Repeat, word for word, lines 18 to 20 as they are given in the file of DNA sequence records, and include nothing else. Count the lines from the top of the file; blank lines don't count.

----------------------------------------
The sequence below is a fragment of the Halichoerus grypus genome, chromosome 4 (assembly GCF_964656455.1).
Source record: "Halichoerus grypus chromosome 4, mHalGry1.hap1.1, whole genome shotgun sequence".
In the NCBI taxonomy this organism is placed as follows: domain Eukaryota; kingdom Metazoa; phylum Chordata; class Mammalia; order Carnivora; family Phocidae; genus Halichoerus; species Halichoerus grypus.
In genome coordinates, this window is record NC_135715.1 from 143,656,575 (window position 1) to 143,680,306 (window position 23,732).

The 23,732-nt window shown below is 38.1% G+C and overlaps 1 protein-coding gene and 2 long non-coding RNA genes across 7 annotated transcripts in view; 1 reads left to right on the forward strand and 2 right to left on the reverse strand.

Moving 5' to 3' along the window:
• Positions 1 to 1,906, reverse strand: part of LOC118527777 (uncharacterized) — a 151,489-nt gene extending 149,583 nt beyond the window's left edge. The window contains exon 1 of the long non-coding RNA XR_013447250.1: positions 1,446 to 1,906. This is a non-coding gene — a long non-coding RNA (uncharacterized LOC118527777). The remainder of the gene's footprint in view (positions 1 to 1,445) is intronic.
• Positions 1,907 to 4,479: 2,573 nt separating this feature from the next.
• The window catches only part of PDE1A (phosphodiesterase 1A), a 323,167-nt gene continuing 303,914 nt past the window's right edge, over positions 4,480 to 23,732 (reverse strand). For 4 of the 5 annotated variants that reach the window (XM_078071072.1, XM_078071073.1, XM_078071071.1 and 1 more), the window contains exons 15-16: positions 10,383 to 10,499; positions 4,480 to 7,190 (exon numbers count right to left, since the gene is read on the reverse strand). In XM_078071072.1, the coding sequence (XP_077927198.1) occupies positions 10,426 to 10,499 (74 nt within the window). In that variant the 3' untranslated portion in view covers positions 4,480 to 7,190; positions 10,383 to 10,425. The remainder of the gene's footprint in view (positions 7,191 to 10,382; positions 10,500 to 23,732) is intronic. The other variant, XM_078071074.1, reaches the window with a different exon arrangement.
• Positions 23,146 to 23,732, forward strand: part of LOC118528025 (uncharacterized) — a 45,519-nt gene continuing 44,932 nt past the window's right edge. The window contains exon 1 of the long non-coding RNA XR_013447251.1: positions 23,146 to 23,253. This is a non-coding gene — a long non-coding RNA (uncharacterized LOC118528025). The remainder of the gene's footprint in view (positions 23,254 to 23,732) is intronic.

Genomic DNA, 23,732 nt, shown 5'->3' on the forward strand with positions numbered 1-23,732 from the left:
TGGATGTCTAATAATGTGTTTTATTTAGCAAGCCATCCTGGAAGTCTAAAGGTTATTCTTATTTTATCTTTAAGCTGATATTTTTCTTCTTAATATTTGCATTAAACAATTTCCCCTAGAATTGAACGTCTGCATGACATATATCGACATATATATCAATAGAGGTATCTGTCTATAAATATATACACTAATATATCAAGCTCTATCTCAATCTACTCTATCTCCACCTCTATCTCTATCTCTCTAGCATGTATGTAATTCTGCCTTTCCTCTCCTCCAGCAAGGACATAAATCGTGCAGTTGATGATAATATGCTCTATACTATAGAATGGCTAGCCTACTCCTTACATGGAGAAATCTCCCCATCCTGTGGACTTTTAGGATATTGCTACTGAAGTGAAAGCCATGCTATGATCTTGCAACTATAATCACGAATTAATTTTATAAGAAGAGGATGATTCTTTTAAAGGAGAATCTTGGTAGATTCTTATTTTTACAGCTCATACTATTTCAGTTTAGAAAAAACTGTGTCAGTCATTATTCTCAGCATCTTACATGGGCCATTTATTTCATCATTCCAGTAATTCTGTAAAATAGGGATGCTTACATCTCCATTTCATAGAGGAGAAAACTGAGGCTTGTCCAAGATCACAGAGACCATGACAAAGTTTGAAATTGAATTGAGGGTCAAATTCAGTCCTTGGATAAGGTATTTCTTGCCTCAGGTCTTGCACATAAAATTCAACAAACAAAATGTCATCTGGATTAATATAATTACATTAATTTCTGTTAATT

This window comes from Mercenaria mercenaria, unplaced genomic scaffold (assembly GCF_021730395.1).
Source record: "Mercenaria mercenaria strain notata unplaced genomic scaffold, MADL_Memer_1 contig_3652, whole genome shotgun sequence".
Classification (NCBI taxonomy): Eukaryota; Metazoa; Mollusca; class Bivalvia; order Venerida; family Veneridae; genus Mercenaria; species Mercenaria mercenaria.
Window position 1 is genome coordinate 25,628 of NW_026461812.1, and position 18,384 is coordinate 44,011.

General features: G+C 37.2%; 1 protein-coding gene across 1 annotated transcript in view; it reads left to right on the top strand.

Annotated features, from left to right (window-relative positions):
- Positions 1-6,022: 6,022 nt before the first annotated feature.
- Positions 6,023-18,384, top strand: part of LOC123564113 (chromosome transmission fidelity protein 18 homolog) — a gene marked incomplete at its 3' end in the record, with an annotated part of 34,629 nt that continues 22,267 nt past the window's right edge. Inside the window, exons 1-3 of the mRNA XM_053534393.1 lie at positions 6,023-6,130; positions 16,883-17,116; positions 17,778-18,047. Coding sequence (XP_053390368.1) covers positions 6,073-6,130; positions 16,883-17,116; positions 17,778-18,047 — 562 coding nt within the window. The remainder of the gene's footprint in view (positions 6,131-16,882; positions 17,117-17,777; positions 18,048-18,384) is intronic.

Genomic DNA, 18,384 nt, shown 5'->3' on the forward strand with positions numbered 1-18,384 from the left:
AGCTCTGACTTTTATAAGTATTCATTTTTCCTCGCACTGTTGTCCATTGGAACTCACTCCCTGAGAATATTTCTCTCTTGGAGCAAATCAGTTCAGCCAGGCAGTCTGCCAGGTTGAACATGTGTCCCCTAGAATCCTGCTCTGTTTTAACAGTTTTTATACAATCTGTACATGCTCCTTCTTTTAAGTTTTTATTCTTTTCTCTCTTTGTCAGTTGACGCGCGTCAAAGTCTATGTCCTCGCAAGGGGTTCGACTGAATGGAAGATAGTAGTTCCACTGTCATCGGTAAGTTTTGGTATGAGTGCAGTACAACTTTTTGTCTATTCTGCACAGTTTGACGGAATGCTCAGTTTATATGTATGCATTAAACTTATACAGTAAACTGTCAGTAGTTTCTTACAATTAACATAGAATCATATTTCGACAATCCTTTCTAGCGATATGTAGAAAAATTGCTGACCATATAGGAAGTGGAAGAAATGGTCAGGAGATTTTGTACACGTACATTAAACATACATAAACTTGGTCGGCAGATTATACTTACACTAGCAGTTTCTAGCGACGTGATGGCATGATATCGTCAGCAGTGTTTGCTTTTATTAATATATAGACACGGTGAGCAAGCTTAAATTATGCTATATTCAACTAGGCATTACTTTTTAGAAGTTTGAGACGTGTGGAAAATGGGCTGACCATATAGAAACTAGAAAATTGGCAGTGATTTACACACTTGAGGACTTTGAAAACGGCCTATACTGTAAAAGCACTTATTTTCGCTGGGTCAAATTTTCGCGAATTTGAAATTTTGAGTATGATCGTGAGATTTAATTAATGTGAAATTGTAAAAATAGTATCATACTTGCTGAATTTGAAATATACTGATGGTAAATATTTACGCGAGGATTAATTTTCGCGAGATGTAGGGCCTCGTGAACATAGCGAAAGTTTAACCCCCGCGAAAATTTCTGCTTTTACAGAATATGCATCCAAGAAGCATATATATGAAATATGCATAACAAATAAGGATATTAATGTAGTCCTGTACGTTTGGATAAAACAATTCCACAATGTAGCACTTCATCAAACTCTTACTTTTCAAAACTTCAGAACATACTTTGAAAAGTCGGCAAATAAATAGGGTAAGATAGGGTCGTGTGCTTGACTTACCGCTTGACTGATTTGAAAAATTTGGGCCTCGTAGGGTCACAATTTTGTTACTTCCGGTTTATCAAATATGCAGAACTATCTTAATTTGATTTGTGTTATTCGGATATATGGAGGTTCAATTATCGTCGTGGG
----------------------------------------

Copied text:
Annotated features, from left to right (window-relative positions):
- Positions 1-6,022: 6,022 nt before the first annotated feature.
- Positions 6,023-18,384, top strand: part of LOC123564113 (chromosome transmission fidelity protein 18 homolog) — a gene marked incomplete at its 3' end in the record, with an annotated part of 34,629 nt that continues 22,267 nt past the window's right edge. Inside the window, exons 1-3 of the mRNA XM_053534393.1 lie at positions 6,023-6,130; positions 16,883-17,116; positions 17,778-18,047. Coding sequence (XP_053390368.1) covers positions 6,073-6,130; positions 16,883-17,116; positions 17,778-18,047 — 562 coding nt within the window. The remainder of the gene's footprint in view (positions 6,131-16,882; positions 17,117-17,777; positions 18,048-18,384) is intronic.